Saturday, August 23, 2014

What the heck is "Common Core"?

Highly recommended viewing:
Now that I am starting a new school year - I find several districts are instituting Common Core Curriculum Standards. Many people have heard that Common Core is coming to our national education system but are unclear about what it means. These standards insure that all American students will receive a known level of proficiency in the subjects they take.  Instead of standards being determined state-by-state, the CCS provide consistency, so that a child’s district will no longer determine his or her education. Children in Florida will be learning the same concepts and material at the same time as children in California, and changing school systems will no longer set students back or put them ahead; they will still be right on target. The CCS provide a framework that eliminates gaps in education and progresses like a staircase—students keep moving up to more and more complex texts and ideas, but in a smooth progression. 
The development of Common Core State Standards began with examination of what has been learned from the existing standards in various states.  The new standards will refine the learning goals, and coordinate them for the entire nation to help prepare all students .  The standards clearly demonstrate what students are expected to learn at each grade level, so that every parent and teacher can understand and support the learning.
The standards are based on the results of years of careful research acquired by observing successful classroom teachers.   The emphasis is not only based on learning critical facts and skills but to also develop higher-order thinking skills. 

It is critical to "learn how to learn", how to "process new information" because with information expanding as rapidly as it is - we need to prepare students for life-long-learning long after they are in our classrooms.   Planning of the goals also takes into account  successful teaching methods found in high performing countries, so that our students will be prepared to compete in the global world.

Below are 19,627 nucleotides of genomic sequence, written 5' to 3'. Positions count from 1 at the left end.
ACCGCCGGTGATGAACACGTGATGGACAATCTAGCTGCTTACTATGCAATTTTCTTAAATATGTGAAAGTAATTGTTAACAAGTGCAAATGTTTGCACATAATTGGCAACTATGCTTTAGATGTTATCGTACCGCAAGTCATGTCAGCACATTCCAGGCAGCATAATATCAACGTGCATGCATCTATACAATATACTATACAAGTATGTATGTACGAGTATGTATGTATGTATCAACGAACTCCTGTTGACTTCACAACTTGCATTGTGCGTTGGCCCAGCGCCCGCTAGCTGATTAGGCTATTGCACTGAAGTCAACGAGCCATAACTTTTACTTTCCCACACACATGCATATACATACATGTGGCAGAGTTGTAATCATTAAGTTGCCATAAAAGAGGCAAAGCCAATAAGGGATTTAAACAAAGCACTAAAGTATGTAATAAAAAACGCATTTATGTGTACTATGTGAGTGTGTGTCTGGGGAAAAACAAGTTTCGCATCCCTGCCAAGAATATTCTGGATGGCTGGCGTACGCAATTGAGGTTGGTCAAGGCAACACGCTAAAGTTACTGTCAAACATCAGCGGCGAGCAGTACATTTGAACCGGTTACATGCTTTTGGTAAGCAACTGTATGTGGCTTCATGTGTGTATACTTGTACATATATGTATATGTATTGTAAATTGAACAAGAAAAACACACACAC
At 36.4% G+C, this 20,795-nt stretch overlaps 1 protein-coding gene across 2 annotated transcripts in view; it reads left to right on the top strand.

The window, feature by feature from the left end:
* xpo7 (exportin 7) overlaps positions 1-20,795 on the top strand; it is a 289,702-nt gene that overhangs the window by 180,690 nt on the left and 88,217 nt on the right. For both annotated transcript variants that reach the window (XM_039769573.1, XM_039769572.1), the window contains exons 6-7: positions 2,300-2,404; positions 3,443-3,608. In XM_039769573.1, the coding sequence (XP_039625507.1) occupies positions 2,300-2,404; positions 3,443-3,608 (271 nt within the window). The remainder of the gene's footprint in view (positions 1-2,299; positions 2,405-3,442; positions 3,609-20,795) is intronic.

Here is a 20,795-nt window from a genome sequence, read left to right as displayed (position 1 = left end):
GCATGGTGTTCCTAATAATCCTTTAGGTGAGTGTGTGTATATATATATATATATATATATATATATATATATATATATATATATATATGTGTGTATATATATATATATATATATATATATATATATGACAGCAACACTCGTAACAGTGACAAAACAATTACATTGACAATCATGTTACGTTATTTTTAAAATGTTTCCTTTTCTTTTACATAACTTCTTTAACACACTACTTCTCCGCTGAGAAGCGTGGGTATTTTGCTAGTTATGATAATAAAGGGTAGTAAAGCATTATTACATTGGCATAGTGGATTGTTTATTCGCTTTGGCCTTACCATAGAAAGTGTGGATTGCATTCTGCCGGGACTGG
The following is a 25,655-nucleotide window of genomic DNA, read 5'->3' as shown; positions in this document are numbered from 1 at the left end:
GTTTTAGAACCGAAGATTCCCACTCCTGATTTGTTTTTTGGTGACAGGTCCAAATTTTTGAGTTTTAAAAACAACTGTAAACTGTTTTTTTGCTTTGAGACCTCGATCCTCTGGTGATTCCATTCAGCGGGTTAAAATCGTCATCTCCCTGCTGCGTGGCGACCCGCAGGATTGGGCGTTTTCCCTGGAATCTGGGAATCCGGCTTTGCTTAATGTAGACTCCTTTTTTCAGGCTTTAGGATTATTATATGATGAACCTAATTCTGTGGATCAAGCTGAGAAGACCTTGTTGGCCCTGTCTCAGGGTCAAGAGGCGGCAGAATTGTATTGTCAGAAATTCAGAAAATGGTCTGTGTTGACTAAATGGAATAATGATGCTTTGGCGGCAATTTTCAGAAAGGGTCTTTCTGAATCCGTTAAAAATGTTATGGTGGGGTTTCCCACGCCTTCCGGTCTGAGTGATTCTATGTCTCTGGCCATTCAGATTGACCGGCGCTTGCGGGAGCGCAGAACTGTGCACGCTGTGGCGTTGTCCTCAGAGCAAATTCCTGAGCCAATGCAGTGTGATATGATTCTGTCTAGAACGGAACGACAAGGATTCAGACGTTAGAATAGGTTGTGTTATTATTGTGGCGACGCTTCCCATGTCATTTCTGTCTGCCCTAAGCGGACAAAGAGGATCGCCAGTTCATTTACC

For grades K-8, grade-by-grade Common Core standards exist in English language arts/literacy and mathematics. For grades 9-12, the CCS standards are grouped into grade bands of 9-10 grade standards and 11-12 grade standards.
While the standards set grade-specific goals, they do not define how the standards should be taught or which materials should be used to support students. States and districts recognize that there will need to be a range of supports in place to ensure that all students, including those with special needs and English language learners, can master the standards. It is up to the states to define the full range of supports appropriate for these students.
No set of grade-specific standards can fully reflect the great variety of abilities, needs, learning rates, and achievement levels of students in any given classroom. Importantly, the standards provide clear signposts along the way to the goal of college and career readiness for all students.

Opponents to common core express concern that Common Core really institutes more federal control of education – but as our population becomes ever more mobile – standards ensure that the coursework that a student has in one school will mesh with what is taught in another school. Decisions made by local school boards often involve untrained people making curriculum decisions based on incomplete information or training.

Some of the earlier standards were “lock step” with teachers required to be in complete uniformity.  The Common Core standards identify the learning goals but allow teachers to have more flexibility in adapting the learning activities to the needs of the students.

Common Core brings a breath of fresh air!  I urge you to learn more about it and support the standards in your local schools.


This summary draws heavily on these source